Confronting the Juxtaposition Between Self-Defense and Nonviolence

By Jason Carson Wilson

Russian President Vladimir Putin’s thirst for power has brought death and destruction to his country and Ukraine’s innocent citizens alike. Russian sons head to war with neighbors, while civilians at home stand up to true tyranny–risking life and limb to gain independence from Russia.

Some argue that supporting a no-fly zone would help stop the bloodshed. It’s something that Ukrainian President Volodymyr Zelenskyy has repeatedly requested, including during a March 16 address to the U.S. Congress. 

But it is frankly naive to consider a no-fly zone a peaceful way out. A no-fly zone is, obviously, a geographic area that certain aircraft can’t enter to attack, transport resources, or conduct surveillance, and the zone is managed by external armed forces. Shooting down banned aircraft – an act of military aggression – is an accepted method of enforcing a no-fly zone. 

It would only create chaos leading to World War III. The danger of entertaining a no-fly zone is understandable. However, the argument that the United States – which has approved hundreds of millions of dollars worth of armaments and military aid to Ukraine, and is also selling billions of dollars worth of military equipment to Poland, arguably to replace what that nation has given Ukraine – isn’t actively participating in the conflict, leaves me confused.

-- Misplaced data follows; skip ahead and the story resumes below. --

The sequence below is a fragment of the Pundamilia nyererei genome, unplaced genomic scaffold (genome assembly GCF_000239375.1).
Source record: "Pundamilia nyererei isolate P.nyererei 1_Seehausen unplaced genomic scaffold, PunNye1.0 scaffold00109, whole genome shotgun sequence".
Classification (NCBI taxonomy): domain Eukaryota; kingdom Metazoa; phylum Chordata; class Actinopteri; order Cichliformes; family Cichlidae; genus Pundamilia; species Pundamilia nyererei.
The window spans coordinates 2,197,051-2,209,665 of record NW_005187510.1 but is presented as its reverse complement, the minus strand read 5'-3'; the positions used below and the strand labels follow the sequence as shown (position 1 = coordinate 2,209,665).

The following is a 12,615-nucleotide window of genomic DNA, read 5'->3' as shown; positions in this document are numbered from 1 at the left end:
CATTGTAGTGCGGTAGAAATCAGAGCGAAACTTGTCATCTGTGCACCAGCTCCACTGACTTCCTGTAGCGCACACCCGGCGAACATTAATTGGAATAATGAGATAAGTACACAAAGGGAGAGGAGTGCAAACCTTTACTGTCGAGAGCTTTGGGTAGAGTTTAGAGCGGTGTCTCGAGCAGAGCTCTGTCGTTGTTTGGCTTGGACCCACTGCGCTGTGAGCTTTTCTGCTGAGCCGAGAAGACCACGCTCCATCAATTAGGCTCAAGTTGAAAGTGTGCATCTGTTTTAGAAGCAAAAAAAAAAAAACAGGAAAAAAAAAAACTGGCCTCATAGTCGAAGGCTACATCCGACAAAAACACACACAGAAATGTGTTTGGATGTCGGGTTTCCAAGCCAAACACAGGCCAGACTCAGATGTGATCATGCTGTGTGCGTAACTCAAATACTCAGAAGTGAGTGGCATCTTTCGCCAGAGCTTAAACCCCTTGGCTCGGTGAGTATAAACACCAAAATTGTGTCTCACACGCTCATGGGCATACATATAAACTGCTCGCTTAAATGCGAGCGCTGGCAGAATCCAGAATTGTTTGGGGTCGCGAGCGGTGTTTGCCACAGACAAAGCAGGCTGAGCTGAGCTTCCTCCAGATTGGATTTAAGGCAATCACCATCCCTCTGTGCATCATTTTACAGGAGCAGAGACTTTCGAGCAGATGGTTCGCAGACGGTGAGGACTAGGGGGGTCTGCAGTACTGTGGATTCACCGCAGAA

Nevertheless, Putin’s concerns about Russia’s safety are lies that ring hollow as more shelling is the response to sanctions. Repossessing Ukraine – by any means necessary – is Putin’s aim.

“We are not going to impose anything on anyone by force,” he said when announcing the military action. Watching police carry Russian protesters off to an unknown fate tells a different story. Bombing a maternity hospital pushes another narrative. Hospitals are where lives begin and are saved.